"¡Adiós, hasta mañana!"
Translation:Bye, see you tomorrow!
They do indeed! One because of it's more frequent/modern use and the other because of the origin of the greeting. It's like how in Spanish and French etc. where we say adios and adiu; in English we first said "God be with ye" then it became "God be (with) ye" and then "god-b-ye" and then when more people became literate they assumed it was "good-bye" and knowledge of the origin became lost to most people.
"goodbye until tomorrow" should also be accepted as it is on translation sites and in common interpretation, but when I went to report it as "my answer should also be accepted" that is no longer a choice--the only choices were "The audio does not sound correct. The Spanish sentence is unnatural or has an error. The "Correct solution" is unnatural or has an error." and none of those really fit....wish they would allow you to report and explain....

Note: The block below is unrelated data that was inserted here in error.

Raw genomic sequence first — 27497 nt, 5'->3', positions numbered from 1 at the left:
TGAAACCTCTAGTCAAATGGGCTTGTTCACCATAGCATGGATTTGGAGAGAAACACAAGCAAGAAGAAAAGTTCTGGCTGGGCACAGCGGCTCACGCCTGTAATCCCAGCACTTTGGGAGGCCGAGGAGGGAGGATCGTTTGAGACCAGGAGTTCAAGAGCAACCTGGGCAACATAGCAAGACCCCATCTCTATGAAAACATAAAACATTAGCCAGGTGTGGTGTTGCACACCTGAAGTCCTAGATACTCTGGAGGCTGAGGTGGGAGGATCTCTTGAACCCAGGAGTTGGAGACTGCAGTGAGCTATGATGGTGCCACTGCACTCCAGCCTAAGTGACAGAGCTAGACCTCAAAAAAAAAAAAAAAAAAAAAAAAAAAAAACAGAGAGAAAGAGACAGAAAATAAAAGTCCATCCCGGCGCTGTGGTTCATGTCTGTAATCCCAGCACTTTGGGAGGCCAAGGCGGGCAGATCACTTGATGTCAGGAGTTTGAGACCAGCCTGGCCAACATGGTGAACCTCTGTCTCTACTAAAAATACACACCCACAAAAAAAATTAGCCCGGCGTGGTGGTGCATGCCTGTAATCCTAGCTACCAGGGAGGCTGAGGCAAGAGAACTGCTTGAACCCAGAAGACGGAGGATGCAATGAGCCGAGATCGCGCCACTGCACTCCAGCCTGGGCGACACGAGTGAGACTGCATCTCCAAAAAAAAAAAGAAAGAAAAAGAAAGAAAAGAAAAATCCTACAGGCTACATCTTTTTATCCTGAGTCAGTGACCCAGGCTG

Generally Duo won't give credit for typos if the typo results in a legitimate word in the target language. So, for example, if you had to type the English equivalent of a sentence (so English is the target language), while it might accept "tje" instead of "the", it probably won't accept "he" because "he" is a legitimate word in English (but the wrong word when you're after "the").
I put down the right word, but used the wrong...what do you call that word? I put down "by" instead of "bye"
Some are. It allows you to not put the leading ¿ on questions, for instance.
As for spelling, if the error creates a word that is not an actual word in the target language, it may allow it if it can work out what you were aiming for. Also remember that the accent marks can be very important - for example: "papá" means "dad", but "papa" means "potato"; and "tú" means "you", but "tu" means "your". And, ñ is as much a different letter from n, as m is from n.